Tobacco

Smoke signals

How cigarette sales illustrate economic and social shifts in Dongbei

zhonghua-w

Zhonghua: brand loses its puff

In Ayn Rand’s Atlas Shrugged, the protagonist learns that members of an elite and enigmatic group of capitalists can be recognised by their choice of cigarette: an unknown brand marked by a single, golden dollar symbol on each stick. Members of this secret society are wealthy but morally irreproachable, and completely uncorrupt.

In China on the other hand, exclusive brands of cigarettes have typically served as small beacons of corruption. Giving gifts of expensive cigarettes, alcohol, or even mooncakes to win official favour was until relatively recently a very common practice, and according to an article on Sohu, a news portal, nowhere did officials get more gifts than in the three northeastern provinces known as Dongbei.

A preferred present were Zhonghua cigarettes, which typically cost as much as Rmb100 ($14.5) a pack. Although this price is nowhere near the cost of some of China’s more outrageously priced cigarette brands (which can burn up to $100 a pack) Zhonghua remains a symbol of everyday luxury. And it is a luxury most officials couldn’t afford on their own salaries. One tobacconist in Dongbei told Sohu: “Those who buy Zhonghua don’t smoke it, and those who smoke it don’t buy it.”

But sales of Zhonghua cigarettes in Dongbei fell 49% year-on-year in 2016, suggesting that the culture of gift-giving is diminishing. Of course this has been a trend witnessed across China since President Xi Jinping’s “crackdown on corruption” came into force. According to one Dongbei resident, if you do give gifts to a local official nowadays it will more likely scare them out of helping you, rather than encourage them to do so.

Another reason for the decline in high-end cigarette sales in Dongbei is a stumbling economy. The area’s GDP is highly dependent on mining and heavy industry, both of which have been hit hard by China’s shift to its “new normal”. It is also dominated by state-owned firms rather more dynamic private sector players.

Zhang Hong, an economist at China Media University, says “cigarette sales and the consumer index are inseparably related to each other. Cigarettes are the clearest markers of daily use and repeat buying rates for fast moving consumer goods… They are the most direct reflection of local economic changes”.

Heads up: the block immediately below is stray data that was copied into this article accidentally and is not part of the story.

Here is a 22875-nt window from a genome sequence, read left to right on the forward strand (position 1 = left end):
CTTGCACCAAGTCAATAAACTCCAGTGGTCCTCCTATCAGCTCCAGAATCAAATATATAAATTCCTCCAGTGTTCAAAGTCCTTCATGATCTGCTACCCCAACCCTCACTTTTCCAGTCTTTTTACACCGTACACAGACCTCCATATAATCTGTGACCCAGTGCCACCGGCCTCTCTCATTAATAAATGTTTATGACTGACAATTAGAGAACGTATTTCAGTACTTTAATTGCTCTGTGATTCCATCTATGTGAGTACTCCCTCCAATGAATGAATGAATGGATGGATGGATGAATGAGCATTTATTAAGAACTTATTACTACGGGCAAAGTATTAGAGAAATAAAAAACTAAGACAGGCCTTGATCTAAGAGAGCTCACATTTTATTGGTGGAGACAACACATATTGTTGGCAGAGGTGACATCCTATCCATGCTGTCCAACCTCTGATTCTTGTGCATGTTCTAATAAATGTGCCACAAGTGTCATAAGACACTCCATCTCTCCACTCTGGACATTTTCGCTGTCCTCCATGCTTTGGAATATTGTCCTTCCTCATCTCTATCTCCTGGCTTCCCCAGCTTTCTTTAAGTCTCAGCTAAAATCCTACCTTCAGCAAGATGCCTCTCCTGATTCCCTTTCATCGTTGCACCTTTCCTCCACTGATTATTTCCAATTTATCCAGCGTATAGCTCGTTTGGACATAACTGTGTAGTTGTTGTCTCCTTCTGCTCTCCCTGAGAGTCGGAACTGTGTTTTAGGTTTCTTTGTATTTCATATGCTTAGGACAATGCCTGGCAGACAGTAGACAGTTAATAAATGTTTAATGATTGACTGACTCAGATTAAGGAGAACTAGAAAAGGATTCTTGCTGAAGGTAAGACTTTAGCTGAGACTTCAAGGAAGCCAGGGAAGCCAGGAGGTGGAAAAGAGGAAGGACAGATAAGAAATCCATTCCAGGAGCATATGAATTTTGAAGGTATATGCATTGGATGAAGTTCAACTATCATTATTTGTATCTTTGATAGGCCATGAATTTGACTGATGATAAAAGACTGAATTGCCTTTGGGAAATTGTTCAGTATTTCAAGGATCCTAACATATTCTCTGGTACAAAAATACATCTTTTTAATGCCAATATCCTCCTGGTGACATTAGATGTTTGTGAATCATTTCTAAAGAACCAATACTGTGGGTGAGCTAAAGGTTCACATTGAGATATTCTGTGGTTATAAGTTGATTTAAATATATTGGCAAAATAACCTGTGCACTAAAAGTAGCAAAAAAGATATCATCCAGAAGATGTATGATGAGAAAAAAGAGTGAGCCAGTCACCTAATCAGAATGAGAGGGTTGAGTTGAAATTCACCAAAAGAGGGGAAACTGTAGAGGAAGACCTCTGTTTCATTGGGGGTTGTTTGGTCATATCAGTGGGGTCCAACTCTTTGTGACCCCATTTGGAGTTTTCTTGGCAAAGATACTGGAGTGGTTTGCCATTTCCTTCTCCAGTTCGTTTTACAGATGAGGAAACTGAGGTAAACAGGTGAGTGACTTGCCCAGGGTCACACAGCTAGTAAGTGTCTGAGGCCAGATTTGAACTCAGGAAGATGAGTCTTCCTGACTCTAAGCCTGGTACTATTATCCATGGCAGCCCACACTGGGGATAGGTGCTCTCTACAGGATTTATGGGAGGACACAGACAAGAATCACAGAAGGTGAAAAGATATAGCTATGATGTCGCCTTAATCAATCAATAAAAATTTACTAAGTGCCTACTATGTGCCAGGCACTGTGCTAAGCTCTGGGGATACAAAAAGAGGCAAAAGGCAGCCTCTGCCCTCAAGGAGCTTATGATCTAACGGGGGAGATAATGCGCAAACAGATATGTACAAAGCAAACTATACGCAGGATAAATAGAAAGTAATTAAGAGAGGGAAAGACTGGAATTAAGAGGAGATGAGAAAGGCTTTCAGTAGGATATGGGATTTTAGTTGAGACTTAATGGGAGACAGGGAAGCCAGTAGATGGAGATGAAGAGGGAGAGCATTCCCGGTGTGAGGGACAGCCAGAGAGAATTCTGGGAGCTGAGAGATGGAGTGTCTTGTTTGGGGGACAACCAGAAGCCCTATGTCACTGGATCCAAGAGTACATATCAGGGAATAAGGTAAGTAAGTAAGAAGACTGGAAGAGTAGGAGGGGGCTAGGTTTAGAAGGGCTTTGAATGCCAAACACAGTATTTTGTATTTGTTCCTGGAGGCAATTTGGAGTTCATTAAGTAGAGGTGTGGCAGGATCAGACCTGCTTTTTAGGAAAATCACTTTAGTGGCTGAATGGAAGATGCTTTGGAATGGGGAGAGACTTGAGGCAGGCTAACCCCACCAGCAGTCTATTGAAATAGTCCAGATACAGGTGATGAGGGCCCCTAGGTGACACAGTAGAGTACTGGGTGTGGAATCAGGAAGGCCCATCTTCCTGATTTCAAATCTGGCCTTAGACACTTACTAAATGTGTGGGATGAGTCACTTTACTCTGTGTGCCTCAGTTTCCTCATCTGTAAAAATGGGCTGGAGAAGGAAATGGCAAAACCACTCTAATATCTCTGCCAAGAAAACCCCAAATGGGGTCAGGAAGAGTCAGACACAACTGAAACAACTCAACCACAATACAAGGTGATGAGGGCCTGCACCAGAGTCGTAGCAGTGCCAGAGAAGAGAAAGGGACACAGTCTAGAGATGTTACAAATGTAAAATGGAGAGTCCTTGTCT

In Dongbei, Sohu reports, sales of other “Grade A” cigarettes (priced above Rmb20 per packet) are largely in decline. Traditionally the three dominant brands in this category occupy 80% of the local market, but over the last year their share has dropped by as much as 30%.

Taking their place are “Grade B” options (Rmb13-18 per packet), of which the majority are slims (targeted more at female smokers). In 2016 almost a third of national sales of slims were in Dongbei.

According to Sohu the region has experienced a 2,355% growth in sales by volume of slims over the last five years, and for every 10 packs of cigarettes at least one will be a box of slims. (Apparently the brand in most people’s pockets in the northeast today is Red Gold Dragon, with four-fifths of its national sales going to the region last year.)

One industry insider attempted to explain this uptick in slender cigarettes: “Slims allow Dongbei consumers, who are mortified about losing face, an excuse to appear pompous despite facing downward economic pressures. Instead of admitting that no one is buying them Zhonghua anymore, or that they don’t have enough money for more expensive brands, they can say that they’re trying to be healthier or keeping up with fashion… Really they’re cleverly covering up their embarrassment about the cost.”

As we pointed out in WiC221, the phenomenon is not just confined to Dongbei. At the super-high-end of the market is the brand Huang He Lou 1916. In 2012 – the year Xi’s clampdown on corruption and extravagance started – a pack cost Rmb2,000. By 2014 the price had halved, indicating that senior bureaucrats were already wary of accepting them.


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